This post will let you in on a terrifying secret:
Playwrights may be in charge of their original text, but, whether they like it or not, they’re NOT in charge of their punctuation.
What, you say? How can a playwright write sentences declarative and interrogative and NOT be in charge of their punctuation?
Because stage directions are punctuation, telling, in effect, whether text will produce declarative action or questioning action.
And you know what? Playwrights have to trust their directors.
I trust my director. I don’t have one yet for this (at least that I know of, though my amazing partner Lydia may know something I don’t), but whoever it will be, I trust him or her NOW, before I even know who he or she will be.
My director is going to punctuate my text with stage direction. I write very little stage direction in, and, as a result, the play is a collaboration between the director and me when it comes to the non-musical stuff on the stage.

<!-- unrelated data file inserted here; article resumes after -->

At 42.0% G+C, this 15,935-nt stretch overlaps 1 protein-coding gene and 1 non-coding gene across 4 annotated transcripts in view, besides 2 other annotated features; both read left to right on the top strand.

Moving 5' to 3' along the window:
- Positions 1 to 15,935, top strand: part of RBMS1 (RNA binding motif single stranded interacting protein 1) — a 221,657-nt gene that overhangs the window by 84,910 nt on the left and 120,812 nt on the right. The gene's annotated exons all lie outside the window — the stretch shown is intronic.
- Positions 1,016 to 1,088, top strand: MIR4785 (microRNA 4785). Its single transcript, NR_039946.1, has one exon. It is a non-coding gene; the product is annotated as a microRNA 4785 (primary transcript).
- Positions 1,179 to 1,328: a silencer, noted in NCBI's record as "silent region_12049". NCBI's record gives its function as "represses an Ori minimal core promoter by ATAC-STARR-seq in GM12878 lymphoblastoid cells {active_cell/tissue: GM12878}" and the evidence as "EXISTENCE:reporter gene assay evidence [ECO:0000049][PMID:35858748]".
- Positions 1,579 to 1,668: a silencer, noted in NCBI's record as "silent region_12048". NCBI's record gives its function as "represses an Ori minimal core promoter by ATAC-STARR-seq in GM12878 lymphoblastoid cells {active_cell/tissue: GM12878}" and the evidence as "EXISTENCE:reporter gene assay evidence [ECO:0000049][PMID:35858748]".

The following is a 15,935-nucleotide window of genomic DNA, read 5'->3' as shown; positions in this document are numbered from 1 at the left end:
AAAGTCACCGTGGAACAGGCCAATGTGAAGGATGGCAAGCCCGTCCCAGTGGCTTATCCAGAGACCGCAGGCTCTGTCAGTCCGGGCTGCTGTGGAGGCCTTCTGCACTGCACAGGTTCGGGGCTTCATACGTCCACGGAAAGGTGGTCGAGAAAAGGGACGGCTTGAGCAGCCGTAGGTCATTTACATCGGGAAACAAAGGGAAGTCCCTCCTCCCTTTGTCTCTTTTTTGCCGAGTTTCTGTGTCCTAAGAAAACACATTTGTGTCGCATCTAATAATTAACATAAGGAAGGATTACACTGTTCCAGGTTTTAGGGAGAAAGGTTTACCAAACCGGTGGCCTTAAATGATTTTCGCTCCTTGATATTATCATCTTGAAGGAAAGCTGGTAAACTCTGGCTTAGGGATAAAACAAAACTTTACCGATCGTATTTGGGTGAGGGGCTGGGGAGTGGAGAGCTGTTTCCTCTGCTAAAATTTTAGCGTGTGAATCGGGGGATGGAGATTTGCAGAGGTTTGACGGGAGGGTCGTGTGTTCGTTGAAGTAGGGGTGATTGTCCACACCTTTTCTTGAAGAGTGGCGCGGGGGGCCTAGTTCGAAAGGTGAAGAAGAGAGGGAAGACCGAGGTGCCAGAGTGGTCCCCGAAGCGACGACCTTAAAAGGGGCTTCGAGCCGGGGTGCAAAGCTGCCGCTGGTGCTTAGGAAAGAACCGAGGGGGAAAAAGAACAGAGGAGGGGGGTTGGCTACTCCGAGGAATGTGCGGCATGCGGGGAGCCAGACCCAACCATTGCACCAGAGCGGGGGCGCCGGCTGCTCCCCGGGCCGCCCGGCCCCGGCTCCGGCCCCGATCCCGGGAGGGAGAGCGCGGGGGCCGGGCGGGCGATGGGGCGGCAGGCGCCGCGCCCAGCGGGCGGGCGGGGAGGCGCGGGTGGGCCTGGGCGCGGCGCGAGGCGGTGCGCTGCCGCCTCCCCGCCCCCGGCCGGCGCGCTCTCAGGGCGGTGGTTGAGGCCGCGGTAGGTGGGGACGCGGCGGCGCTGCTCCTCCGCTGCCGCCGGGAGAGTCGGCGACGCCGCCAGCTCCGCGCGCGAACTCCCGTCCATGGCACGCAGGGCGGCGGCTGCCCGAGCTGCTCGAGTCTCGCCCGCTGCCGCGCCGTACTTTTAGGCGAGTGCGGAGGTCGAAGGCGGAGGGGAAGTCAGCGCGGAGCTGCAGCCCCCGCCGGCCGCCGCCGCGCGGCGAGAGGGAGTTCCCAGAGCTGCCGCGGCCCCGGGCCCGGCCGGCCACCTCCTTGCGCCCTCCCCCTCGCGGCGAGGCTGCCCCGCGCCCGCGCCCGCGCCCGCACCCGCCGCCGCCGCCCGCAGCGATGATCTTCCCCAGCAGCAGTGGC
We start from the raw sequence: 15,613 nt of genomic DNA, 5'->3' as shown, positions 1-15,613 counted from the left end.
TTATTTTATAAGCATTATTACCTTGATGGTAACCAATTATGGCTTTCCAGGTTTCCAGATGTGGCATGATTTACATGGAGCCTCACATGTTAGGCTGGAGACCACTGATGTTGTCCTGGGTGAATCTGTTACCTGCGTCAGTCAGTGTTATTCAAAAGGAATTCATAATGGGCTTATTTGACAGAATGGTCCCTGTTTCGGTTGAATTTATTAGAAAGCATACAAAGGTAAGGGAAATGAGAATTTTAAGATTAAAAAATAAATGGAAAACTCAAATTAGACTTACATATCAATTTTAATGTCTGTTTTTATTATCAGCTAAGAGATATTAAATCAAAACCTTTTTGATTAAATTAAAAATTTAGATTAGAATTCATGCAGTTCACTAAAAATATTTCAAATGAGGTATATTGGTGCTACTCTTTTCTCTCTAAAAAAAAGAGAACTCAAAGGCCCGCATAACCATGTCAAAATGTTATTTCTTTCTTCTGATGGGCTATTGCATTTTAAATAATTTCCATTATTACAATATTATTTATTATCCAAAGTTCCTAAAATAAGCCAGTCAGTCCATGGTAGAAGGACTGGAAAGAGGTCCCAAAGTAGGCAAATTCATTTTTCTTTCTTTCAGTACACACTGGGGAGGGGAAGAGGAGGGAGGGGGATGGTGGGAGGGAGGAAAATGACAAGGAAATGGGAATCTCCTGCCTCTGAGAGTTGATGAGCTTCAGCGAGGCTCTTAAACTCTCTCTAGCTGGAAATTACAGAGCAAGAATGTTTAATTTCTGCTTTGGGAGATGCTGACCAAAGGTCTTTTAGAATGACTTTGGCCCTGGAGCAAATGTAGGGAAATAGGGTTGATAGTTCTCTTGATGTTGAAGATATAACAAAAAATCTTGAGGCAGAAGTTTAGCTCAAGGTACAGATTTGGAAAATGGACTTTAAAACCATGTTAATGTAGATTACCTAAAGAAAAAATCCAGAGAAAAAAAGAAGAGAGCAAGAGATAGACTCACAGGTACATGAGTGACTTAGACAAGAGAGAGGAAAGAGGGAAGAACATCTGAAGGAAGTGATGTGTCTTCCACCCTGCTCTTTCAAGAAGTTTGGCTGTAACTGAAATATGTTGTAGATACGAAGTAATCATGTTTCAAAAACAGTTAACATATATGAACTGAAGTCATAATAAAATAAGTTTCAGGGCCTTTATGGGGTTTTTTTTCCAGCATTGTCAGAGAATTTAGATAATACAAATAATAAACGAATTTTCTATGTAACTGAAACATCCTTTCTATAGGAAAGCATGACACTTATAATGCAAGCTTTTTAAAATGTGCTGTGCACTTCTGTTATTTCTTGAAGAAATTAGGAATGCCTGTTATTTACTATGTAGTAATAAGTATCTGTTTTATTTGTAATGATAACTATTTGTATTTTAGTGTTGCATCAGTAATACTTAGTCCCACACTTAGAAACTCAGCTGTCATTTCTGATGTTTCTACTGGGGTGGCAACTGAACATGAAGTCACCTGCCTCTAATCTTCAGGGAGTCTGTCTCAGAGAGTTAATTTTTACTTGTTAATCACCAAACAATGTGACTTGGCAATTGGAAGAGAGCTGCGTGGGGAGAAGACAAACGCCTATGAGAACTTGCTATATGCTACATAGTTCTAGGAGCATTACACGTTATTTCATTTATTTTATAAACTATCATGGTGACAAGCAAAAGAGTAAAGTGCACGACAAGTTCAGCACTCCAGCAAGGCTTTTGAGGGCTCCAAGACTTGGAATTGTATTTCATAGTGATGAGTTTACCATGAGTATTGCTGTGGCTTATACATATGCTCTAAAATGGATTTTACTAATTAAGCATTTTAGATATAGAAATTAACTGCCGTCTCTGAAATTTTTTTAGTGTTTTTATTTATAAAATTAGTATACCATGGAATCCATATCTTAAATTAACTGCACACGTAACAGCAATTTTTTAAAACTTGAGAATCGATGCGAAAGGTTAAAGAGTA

Sure, I may provide some direction here or there, but no more than the minimal. And even that may be cast aside. Quite right, too.
The stage is this multi-dimensional universe, and the text is only one piece of that creative architecture. Nobody better mess with my text, but I can’t mess with the physical space. That belongs to the director.
Why would I tell a homeowner what furniture to bring into their space?
Same with playwrights, letting directors fill up that physical space.
Last time, I challenged you to accept “silence” in order to be fully present with the challenging but ultimately rewarding reality of One Way In.
Well, I’m challenging myself once again to trust the director and accept his or her punctuation.
NEXT TIME: REALITY
Lars lost his battle with